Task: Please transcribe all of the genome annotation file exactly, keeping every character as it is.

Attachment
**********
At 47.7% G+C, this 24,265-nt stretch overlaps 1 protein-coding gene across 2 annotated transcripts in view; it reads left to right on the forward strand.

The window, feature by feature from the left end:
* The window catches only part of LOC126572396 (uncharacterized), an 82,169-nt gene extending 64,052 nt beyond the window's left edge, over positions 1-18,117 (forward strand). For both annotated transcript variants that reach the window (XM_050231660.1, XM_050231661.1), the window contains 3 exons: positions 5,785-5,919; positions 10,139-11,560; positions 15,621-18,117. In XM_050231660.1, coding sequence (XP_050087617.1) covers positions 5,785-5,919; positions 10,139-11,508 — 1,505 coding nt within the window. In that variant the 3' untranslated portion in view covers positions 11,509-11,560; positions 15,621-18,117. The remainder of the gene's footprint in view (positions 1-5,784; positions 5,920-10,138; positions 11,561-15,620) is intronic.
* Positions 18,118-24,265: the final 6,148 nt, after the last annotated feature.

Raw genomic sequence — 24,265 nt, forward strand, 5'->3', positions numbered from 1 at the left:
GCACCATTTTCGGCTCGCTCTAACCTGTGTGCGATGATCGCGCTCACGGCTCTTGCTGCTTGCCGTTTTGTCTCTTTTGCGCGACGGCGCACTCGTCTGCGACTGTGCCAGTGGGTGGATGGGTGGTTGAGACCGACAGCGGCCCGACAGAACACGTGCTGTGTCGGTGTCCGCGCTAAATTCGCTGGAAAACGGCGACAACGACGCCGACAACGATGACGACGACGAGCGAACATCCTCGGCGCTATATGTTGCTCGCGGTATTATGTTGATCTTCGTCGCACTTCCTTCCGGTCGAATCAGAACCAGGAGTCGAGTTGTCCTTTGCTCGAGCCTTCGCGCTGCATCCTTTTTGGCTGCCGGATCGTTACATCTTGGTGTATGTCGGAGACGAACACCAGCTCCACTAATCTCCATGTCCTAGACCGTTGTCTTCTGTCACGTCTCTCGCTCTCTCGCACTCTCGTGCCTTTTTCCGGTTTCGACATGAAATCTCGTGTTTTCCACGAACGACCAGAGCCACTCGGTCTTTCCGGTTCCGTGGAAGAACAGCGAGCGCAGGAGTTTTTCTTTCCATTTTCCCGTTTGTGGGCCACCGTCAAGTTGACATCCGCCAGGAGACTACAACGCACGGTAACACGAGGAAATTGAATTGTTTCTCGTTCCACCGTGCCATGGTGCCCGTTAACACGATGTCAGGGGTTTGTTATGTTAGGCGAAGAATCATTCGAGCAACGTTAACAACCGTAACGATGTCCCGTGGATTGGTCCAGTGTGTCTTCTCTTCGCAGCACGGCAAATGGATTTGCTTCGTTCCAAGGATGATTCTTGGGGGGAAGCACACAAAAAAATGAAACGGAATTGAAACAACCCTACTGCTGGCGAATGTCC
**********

At 47.7% G+C, this 24,265-nt stretch overlaps 1 protein-coding gene across 2 annotated transcripts in view; it reads left to right on the forward strand.

The window, feature by feature from the left end:
* The window catches only part of LOC126572396 (uncharacterized), an 82,169-nt gene extending 64,052 nt beyond the window's left edge, over positions 1-18,117 (forward strand). For both annotated transcript variants that reach the window (XM_050231660.1, XM_050231661.1), the window contains 3 exons: positions 5,785-5,919; positions 10,139-11,560; positions 15,621-18,117. In XM_050231660.1, coding sequence (XP_050087617.1) covers positions 5,785-5,919; positions 10,139-11,508 — 1,505 coding nt within the window. In that variant the 3' untranslated portion in view covers positions 11,509-11,560; positions 15,621-18,117. The remainder of the gene's footprint in view (positions 1-5,784; positions 5,920-10,138; positions 11,561-15,620) is intronic.
* Positions 18,118-24,265: the final 6,148 nt, after the last annotated feature.

Raw genomic sequence — 24,265 nt, forward strand, 5'->3', positions numbered from 1 at the left:
GCACCATTTTCGGCTCGCTCTAACCTGTGTGCGATGATCGCGCTCACGGCTCTTGCTGCTTGCCGTTTTGTCTCTTTTGCGCGACGGCGCACTCGTCTGCGACTGTGCCAGTGGGTGGATGGGTGGTTGAGACCGACAGCGGCCCGACAGAACACGTGCTGTGTCGGTGTCCGCGCTAAATTCGCTGGAAAACGGCGACAACGACGCCGACAACGATGACGACGACGAGCGAACATCCTCGGCGCTATATGTTGCTCGCGGTATTATGTTGATCTTCGTCGCACTTCCTTCCGGTCGAATCAGAACCAGGAGTCGAGTTGTCCTTTGCTCGAGCCTTCGCGCTGCATCCTTTTTGGCTGCCGGATCGTTACATCTTGGTGTATGTCGGAGACGAACACCAGCTCCACTAATCTCCATGTCCTAGACCGTTGTCTTCTGTCACGTCTCTCGCTCTCTCGCACTCTCGTGCCTTTTTCCGGTTTCGACATGAAATCTCGTGTTTTCCACGAACGACCAGAGCCACTCGGTCTTTCCGGTTCCGTGGAAGAACAGCGAGCGCAGGAGTTTTTCTTTCCATTTTCCCGTTTGTGGGCCACCGTCAAGTTGACATCCGCCAGGAGACTACAACGCACGGTAACACGAGGAAATTGAATTGTTTCTCGTTCCACCGTGCCATGGTGCCCGTTAACACGATGTCAGGGGTTTGTTATGTTAGGCGAAGAATCATTCGAGCAACGTTAACAACCGTAACGATGTCCCGTGGATTGGTCCAGTGTGTCTTCTCTTCGCAGCACGGCAAATGGATTTGCTTCGTTCCAAGGATGATTCTTGGGGGGAAGCACACAAAAAAATGAAACGGAATTGAAACAACCCTACTGCTGGCGAATGTCC